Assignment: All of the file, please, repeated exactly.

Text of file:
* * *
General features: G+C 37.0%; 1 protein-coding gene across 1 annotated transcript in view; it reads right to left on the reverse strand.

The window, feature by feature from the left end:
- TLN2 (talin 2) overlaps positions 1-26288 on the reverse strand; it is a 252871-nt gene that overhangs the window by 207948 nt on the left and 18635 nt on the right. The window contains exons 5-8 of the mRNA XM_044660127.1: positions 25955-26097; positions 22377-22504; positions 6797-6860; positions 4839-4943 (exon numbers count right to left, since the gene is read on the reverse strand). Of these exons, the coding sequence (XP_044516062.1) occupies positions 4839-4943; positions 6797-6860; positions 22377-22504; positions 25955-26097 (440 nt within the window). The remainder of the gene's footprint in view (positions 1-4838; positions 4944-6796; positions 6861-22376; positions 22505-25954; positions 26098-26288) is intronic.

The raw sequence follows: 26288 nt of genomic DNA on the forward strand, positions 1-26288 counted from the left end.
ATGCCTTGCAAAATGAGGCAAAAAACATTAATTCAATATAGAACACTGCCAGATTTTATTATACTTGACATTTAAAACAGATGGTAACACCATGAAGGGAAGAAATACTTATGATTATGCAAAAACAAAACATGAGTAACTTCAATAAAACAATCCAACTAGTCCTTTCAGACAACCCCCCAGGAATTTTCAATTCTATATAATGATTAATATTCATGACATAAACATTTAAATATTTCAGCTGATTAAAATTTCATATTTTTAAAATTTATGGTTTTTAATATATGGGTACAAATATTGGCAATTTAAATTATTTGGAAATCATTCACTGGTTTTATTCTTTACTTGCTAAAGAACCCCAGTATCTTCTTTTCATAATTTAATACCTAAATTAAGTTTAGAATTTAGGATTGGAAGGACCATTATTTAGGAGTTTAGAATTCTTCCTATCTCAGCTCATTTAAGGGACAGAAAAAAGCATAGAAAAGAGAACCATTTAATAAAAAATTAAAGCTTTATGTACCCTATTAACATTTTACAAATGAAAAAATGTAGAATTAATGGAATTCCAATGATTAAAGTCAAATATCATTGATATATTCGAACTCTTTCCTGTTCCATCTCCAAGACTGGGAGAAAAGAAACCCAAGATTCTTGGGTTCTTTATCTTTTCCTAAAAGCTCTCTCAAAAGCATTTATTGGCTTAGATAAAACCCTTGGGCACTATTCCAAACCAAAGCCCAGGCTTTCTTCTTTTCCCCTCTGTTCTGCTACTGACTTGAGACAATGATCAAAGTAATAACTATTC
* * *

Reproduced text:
General features: G+C 37.0%; 1 protein-coding gene across 1 annotated transcript in view; it reads right to left on the reverse strand.

The window, feature by feature from the left end:
- TLN2 (talin 2) overlaps positions 1-26288 on the reverse strand; it is a 252871-nt gene that overhangs the window by 207948 nt on the left and 18635 nt on the right. The window contains exons 5-8 of the mRNA XM_044660127.1: positions 25955-26097; positions 22377-22504; positions 6797-6860; positions 4839-4943 (exon numbers count right to left, since the gene is read on the reverse strand). Of these exons, the coding sequence (XP_044516062.1) occupies positions 4839-4943; positions 6797-6860; positions 22377-22504; positions 25955-26097 (440 nt within the window). The remainder of the gene's footprint in view (positions 1-4838; positions 4944-6796; positions 6861-22376; positions 22505-25954; positions 26098-26288) is intronic.

The raw sequence follows: 26288 nt of genomic DNA on the forward strand, positions 1-26288 counted from the left end.
ATGCCTTGCAAAATGAGGCAAAAAACATTAATTCAATATAGAACACTGCCAGATTTTATTATACTTGACATTTAAAACAGATGGTAACACCATGAAGGGAAGAAATACTTATGATTATGCAAAAACAAAACATGAGTAACTTCAATAAAACAATCCAACTAGTCCTTTCAGACAACCCCCCAGGAATTTTCAATTCTATATAATGATTAATATTCATGACATAAACATTTAAATATTTCAGCTGATTAAAATTTCATATTTTTAAAATTTATGGTTTTTAATATATGGGTACAAATATTGGCAATTTAAATTATTTGGAAATCATTCACTGGTTTTATTCTTTACTTGCTAAAGAACCCCAGTATCTTCTTTTCATAATTTAATACCTAAATTAAGTTTAGAATTTAGGATTGGAAGGACCATTATTTAGGAGTTTAGAATTCTTCCTATCTCAGCTCATTTAAGGGACAGAAAAAAGCATAGAAAAGAGAACCATTTAATAAAAAATTAAAGCTTTATGTACCCTATTAACATTTTACAAATGAAAAAATGTAGAATTAATGGAATTCCAATGATTAAAGTCAAATATCATTGATATATTCGAACTCTTTCCTGTTCCATCTCCAAGACTGGGAGAAAAGAAACCCAAGATTCTTGGGTTCTTTATCTTTTCCTAAAAGCTCTCTCAAAAGCATTTATTGGCTTAGATAAAACCCTTGGGCACTATTCCAAACCAAAGCCCAGGCTTTCTTCTTTTCCCCTCTGTTCTGCTACTGACTTGAGACAATGATCAAAGTAATAACTATTC